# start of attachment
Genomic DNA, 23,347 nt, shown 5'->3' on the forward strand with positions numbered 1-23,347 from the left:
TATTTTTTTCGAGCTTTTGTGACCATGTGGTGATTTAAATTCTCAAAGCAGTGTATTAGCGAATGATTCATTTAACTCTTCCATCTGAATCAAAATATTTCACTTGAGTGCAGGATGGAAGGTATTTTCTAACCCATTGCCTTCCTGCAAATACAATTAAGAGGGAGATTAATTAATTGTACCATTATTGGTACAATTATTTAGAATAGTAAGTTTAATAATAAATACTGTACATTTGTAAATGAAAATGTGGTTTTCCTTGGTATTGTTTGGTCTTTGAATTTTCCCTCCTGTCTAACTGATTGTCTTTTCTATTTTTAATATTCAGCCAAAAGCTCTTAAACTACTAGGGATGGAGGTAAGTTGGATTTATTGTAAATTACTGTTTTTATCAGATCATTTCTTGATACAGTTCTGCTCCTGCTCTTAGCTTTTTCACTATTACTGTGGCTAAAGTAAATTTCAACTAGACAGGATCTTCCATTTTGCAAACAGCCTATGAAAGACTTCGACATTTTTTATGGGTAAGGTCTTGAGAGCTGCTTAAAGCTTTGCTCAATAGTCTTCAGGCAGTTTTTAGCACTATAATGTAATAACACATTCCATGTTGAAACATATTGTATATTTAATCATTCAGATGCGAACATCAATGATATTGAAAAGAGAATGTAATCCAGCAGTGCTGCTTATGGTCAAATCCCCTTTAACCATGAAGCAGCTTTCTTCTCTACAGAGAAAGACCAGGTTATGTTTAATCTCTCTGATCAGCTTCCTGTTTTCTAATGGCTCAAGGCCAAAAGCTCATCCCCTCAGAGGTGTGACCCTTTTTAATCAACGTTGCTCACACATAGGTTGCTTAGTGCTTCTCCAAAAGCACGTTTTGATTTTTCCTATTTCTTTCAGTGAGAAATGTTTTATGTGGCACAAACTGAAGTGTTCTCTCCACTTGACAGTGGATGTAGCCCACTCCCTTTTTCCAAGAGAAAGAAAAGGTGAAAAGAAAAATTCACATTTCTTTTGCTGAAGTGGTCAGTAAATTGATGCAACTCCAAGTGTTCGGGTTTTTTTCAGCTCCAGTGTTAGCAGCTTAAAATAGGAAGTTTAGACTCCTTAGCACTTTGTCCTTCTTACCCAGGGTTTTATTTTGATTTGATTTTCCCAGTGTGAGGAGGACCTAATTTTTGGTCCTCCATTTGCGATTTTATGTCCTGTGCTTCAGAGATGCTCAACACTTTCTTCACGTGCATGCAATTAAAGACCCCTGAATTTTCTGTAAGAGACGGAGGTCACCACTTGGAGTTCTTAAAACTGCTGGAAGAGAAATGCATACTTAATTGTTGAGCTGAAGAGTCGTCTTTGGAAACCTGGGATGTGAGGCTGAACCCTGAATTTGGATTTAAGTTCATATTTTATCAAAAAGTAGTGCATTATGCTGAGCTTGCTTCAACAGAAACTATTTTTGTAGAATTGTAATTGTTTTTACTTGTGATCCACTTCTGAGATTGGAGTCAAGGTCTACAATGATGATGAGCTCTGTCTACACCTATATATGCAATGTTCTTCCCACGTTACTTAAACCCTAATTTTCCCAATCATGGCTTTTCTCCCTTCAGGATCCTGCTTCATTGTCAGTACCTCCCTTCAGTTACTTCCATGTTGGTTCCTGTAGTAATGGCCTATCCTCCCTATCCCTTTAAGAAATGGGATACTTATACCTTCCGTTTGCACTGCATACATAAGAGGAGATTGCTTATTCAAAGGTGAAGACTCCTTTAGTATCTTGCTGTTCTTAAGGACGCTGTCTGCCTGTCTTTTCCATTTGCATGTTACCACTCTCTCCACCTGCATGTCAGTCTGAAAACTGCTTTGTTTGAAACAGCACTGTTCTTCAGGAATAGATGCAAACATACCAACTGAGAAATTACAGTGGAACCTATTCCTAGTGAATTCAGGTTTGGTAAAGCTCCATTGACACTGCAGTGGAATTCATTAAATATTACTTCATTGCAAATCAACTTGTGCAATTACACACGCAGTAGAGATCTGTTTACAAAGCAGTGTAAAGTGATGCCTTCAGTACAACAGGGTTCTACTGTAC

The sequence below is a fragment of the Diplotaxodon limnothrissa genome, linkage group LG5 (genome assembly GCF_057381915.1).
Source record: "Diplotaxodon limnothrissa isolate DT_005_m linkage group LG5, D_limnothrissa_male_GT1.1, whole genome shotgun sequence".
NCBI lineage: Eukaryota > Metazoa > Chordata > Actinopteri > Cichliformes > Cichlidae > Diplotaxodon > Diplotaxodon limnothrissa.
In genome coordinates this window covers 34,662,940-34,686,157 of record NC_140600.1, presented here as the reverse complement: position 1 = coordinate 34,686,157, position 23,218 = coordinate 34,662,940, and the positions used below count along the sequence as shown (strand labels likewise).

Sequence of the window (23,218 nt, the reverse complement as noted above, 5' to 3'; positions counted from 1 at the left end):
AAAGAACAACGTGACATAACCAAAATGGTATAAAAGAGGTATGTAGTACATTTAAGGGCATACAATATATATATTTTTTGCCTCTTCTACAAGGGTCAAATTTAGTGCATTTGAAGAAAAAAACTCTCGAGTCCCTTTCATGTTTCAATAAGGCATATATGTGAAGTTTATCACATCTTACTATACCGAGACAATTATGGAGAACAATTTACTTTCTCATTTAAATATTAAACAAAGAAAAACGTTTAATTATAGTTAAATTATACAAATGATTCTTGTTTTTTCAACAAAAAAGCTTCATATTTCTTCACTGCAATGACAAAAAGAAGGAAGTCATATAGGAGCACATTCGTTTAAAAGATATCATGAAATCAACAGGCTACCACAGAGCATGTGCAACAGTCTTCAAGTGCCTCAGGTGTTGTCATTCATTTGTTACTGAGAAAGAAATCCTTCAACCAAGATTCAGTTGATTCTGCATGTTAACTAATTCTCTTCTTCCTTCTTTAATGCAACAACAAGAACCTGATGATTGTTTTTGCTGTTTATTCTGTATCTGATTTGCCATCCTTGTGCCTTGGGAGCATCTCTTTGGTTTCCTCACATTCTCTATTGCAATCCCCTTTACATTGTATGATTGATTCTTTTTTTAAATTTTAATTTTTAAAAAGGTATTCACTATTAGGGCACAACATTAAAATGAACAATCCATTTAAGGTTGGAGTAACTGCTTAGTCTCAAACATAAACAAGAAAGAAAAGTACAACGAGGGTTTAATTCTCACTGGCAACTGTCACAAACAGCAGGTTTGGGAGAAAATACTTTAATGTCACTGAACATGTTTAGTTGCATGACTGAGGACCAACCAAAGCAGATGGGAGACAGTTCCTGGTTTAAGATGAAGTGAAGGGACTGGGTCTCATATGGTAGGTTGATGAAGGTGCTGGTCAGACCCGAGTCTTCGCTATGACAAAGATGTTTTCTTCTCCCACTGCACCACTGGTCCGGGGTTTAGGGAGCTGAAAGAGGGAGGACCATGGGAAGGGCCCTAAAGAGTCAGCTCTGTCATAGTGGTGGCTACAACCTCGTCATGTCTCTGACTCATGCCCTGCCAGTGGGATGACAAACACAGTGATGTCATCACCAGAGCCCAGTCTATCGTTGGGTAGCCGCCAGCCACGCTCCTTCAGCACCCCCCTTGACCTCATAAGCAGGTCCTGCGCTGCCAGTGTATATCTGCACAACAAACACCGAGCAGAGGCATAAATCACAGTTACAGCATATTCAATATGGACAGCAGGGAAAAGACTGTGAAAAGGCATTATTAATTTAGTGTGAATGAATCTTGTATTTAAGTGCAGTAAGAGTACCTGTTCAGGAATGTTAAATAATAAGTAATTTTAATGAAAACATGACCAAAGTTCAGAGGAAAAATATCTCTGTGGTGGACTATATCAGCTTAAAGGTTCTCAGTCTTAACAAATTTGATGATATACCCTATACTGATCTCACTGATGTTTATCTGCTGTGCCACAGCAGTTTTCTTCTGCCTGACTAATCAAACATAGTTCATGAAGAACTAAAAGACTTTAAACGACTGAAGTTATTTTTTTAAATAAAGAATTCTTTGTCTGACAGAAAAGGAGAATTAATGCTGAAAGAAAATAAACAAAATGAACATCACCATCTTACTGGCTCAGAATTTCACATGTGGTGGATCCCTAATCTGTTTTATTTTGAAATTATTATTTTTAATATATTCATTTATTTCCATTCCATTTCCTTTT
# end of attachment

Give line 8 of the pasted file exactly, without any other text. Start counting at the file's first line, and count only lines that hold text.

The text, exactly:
AAAGAACAACGTGACATAACCAAAATGGTATAAAAGAGGTATGTAGTACATTTAAGGGCATACAATATATATATTTTTTGCCTCTTCTACAAGGGTCAAATTTAGTGCATTTGAAGAAAAAAACTCTCGAGTCCCTTTCATGTTTCAATAAGGCATATATGTGAAGTTTATCACATCTTACTATACCGAGACAATTATGGAGAACAATTTACTTTCTCATTTAAATATTAAACAAAGAAAAACGTTTAATTATAGTTAAATTATACAAATGATTCTTGTTTTTTCAACAAAAAAGCTTCATATTTCTTCACTGCAATGACAAAAAGAAGGAAGTCATATAGGAGCACATTCGTTTAAAAGATATCATGAAATCAACAGGCTACCACAGAGCATGTGCAACAGTCTTCAAGTGCCTCAGGTGTTGTCATTCATTTGTTACTGAGAAAGAAATCCTTCAACCAAGATTCAGTTGATTCTGCATGTTAACTAATTCTCTTCTTCCTTCTTTAATGCAACAACAAGAACCTGATGATTGTTTTTGCTGTTTATTCTGTATCTGATTTGCCATCCTTGTGCCTTGGGAGCATCTCTTTGGTTTCCTCACATTCTCTATTGCAATCCCCTTTACATTGTATGATTGATTCTTTTTTTAAATTTTAATTTTTAAAAAGGTATTCACTATTAGGGCACAACATTAAAATGAACAATCCATTTAAGGTTGGAGTAACTGCTTAGTCTCAAACATAAACAAGAAAGAAAAGTACAACGAGGGTTTAATTCTCACTGGCAACTGTCACAAACAGCAGGTTTGGGAGAAAATACTTTAATGTCACTGAACATGTTTAGTTGCATGACTGAGGACCAACCAAAGCAGATGGGAGACAGTTCCTGGTTTAAGATGAAGTGAAGGGACTGGGTCTCATATGGTAGGTTGATGAAGGTGCTGGTCAGACCCGAGTCTTCGCTATGACAAAGATGTTTTCTTCTCCCACTGCACCACTGGTCCGGGGTTTAGGGAGCTGAAAGAGGGAGGACCATGGGAAGGGCCCTAAAGAGTCAGCTCTGTCATAGTGGTGGCTACAACCTCGTCATGTCTCTGACTCATGCCCTGCCAGTGGGATGACAAACACAGTGATGTCATCACCAGAGCCCAGTCTATCGTTGGGTAGCCGCCAGCCACGCTCCTTCAGCACCCCCCTTGACCTCATAAGCAGGTCCTGCGCTGCCAGTGTATATCTGCACAACAAACACCGAGCAGAGGCATAAATCACAGTTACAGCATATTCAATATGGACAGCAGGGAAAAGACTGTGAAAAGGCATTATTAATTTAGTGTGAATGAATCTTGTATTTAAGTGCAGTAAGAGTACCTGTTCAGGAATGTTAAATAATAAGTAATTTTAATGAAAACATGACCAAAGTTCAGAGGAAAAATATCTCTGTGGTGGACTATATCAGCTTAAAGGTTCTCAGTCTTAACAAATTTGATGATATACCCTATACTGATCTCACTGATGTTTATCTGCTGTGCCACAGCAGTTTTCTTCTGCCTGACTAATCAAACATAGTTCATGAAGAACTAAAAGACTTTAAACGACTGAAGTTATTTTTTTAAATAAAGAATTCTTTGTCTGACAGAAAAGGAGAATTAATGCTGAAAGAAAATAAACAAAATGAACATCACCATCTTACTGGCTCAGAATTTCACATGTGGTGGATCCCTAATCTGTTTTATTTTGAAATTATTATTTTTAATATATTCATTTATTTCCATTCCATTTCCTTTT